Ventilago calyculata Tul. (Rhamnaceae) commonly known as ‘kevati, ‘raktavalli’ in Sanskrit and ‘pappili’ in Siddha. The plant is large much-branched woody climber [4]. Traditionally, the powder of stem bark is used as a tonic and externally for the treatment of skin diseases and sprains. Sap obtained from the bark is utilized for the treatment of deafness. The root bark is used for the atonic dyspepsia, diabetes, mild fever and debility [5]. In Ayurveda, it is an ingredient of “maha syonaka taila” which is used in the form of drink, massage, inhalation and enema. This medicated oil is used in looseness of joints, chronic fever, gout, insanity, dysuria, vomiting, trembling etc. [6]. It is reported that stem bark of Ventilago leiocarpa possess potent hepatoprotective property, which is an allied species of V. calyculata [7].

Therefore, the present study was aimed to find out the antioxidant activity of various extracts of V. calyculata bark for the selection of most bioactive extract and to investigate the hepatoprotective activity of the most potent extract in Wistar albino rats.

MATERIALS AND METHODS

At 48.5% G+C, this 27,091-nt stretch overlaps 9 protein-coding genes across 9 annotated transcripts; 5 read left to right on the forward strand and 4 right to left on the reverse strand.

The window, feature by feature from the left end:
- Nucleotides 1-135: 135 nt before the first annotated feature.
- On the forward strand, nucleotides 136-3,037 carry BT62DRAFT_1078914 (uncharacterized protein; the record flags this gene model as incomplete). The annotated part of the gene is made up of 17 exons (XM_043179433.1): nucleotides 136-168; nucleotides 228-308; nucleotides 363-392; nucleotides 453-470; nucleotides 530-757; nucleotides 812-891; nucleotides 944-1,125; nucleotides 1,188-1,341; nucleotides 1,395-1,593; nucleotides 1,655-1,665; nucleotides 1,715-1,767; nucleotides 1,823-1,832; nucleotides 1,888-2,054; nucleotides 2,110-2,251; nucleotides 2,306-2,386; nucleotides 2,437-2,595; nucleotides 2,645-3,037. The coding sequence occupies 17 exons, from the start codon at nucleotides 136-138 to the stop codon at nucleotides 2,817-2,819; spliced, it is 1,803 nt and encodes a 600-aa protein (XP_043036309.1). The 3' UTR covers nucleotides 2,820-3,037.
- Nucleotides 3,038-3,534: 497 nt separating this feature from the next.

The stem bark of Ventilago calyculata was collected from the local area of Bhopal, Madhya Pradesh, in the month of October 2010 and authenticated by Dr. Zia Ul Hassan, Botanist, Safia College of Science and Education, Bhopal, Madhya Pradesh. The voucher specimen (248/Bot/Safia/11) was deposited in Department of Pharmacognosy, Technocrats Institute of Technology, Pharmacy, Bhopal, Madhya Pradesh. The bark was cleaned thoroughly, shade dried, pulverized to a coarse powder and stored in airtight container for further use.

Chemicals

1,1-diphenyl-2-picrylhydrazyl (DPPH) was purchased from Sigma Chemicals Co. (St. Louis, MO,U.S.), and ascorbic acid obtained from the National Institute for the Control of Pharmaceutical and Biological Products (Beijing, China), purity was >98%. Drugs like Isoniazid (INH), Rifampicin (RIF) and Silymarin (Micro labs, Bangalore) were used. Other chemicals and reagents used for extraction were of LR grade obtained locally. For estimation of biochemical parameters; biochemical diagnostic kits like AST, ALT, ALP, albumin, total protein, total cholesterol, direct bilirubin and total bilirubin were procured from Span Diagnostics Ltd., Surat, India.

 Preparation of the extracts

About 1 kg dried powder of stem bark was evenly packed in the soxhlet apparatus. The drug was extracted with petroleum ether (40-60°C) for about 36 hrs. The drug was removed from the soxhlet apparatus and air dried to remove last traces of petroleum ether. Similarly, the drug was subjected to extraction with chloroform, ethyl acetate and ethanol. The process was carried out for about different timings for different solvents. The aqueous extraction was carried out by cold maceration process after above extractions. The extracts were concentrated by vacuum distillation to reduce the volume up to 1/10th. The extract were packed and labelled in air tight containers for the further studies.

Preliminary phytochemical analysis